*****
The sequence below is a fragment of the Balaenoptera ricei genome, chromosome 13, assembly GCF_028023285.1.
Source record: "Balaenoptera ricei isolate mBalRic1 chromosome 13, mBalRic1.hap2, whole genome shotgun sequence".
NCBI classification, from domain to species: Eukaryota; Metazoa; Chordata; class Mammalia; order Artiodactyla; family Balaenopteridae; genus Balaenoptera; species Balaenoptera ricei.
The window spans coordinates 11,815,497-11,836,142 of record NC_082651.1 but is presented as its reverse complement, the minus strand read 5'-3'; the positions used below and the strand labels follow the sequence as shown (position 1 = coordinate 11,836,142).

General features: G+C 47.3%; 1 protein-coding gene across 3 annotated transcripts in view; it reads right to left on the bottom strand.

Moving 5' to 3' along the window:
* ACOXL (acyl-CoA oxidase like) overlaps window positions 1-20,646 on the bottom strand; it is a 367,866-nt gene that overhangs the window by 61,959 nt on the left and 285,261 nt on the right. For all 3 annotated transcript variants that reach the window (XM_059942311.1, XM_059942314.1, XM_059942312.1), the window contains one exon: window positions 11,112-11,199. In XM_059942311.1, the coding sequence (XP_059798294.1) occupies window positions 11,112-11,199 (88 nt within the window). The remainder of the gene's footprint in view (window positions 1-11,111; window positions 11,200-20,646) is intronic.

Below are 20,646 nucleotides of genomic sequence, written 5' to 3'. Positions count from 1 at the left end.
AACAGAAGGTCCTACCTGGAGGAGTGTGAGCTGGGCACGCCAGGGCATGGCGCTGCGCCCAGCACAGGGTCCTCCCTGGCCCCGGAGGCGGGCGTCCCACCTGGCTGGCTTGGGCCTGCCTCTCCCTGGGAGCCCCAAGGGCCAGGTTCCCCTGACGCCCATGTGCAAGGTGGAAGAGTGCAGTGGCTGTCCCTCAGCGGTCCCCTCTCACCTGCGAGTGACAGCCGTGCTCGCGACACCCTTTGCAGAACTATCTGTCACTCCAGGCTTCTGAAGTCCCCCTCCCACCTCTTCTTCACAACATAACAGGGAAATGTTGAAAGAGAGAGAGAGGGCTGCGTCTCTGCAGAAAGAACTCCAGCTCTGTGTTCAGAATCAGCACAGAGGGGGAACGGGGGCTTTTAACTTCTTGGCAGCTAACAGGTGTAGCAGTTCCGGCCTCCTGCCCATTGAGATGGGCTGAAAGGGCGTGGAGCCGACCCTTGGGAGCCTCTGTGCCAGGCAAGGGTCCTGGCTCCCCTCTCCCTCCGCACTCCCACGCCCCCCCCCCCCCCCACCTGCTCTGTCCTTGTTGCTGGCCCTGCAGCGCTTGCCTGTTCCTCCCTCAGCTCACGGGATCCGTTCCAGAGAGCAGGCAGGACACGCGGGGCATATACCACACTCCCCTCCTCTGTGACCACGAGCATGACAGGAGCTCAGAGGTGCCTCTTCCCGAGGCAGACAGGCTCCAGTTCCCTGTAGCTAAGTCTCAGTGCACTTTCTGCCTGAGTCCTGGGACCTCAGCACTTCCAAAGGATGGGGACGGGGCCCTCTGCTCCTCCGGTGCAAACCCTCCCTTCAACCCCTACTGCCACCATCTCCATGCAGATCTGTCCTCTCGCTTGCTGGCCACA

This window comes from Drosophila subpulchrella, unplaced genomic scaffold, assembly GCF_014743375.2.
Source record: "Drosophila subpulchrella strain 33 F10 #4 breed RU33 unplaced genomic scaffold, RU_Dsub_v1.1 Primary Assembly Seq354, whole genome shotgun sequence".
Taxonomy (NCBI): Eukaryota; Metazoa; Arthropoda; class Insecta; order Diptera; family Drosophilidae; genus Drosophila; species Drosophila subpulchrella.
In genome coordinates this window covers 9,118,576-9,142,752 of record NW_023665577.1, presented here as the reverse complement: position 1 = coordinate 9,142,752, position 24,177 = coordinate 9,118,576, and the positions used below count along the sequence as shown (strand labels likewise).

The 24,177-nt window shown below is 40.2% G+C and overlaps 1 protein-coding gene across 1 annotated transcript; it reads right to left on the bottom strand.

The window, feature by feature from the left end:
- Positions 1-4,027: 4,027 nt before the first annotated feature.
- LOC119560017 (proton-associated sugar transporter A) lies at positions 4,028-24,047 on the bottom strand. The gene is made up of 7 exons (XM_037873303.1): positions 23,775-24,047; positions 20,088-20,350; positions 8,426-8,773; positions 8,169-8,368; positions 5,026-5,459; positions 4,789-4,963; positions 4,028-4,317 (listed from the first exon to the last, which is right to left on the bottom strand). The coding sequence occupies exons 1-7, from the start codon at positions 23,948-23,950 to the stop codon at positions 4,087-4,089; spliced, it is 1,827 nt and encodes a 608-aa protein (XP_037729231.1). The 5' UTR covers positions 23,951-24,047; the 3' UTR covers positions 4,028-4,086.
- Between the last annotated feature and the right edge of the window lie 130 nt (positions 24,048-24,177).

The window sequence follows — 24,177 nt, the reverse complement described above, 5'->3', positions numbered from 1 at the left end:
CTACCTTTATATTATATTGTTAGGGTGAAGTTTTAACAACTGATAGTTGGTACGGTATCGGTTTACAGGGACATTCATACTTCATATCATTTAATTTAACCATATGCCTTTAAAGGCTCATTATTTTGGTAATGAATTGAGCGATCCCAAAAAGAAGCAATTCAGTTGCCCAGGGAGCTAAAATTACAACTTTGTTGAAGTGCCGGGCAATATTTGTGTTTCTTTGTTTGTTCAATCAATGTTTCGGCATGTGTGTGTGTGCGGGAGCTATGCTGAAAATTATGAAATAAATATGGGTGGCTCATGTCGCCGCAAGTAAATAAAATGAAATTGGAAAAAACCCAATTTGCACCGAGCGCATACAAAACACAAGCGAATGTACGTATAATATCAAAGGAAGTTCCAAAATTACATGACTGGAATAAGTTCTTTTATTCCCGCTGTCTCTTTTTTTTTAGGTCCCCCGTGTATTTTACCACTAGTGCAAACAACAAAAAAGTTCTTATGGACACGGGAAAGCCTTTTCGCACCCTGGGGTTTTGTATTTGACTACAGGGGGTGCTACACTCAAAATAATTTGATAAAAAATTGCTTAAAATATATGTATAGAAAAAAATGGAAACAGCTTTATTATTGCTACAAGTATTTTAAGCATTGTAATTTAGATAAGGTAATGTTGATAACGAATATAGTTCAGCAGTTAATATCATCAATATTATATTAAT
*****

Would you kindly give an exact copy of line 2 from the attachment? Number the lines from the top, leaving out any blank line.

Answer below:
Source record: "Balaenoptera ricei isolate mBalRic1 chromosome 13, mBalRic1.hap2, whole genome shotgun sequence".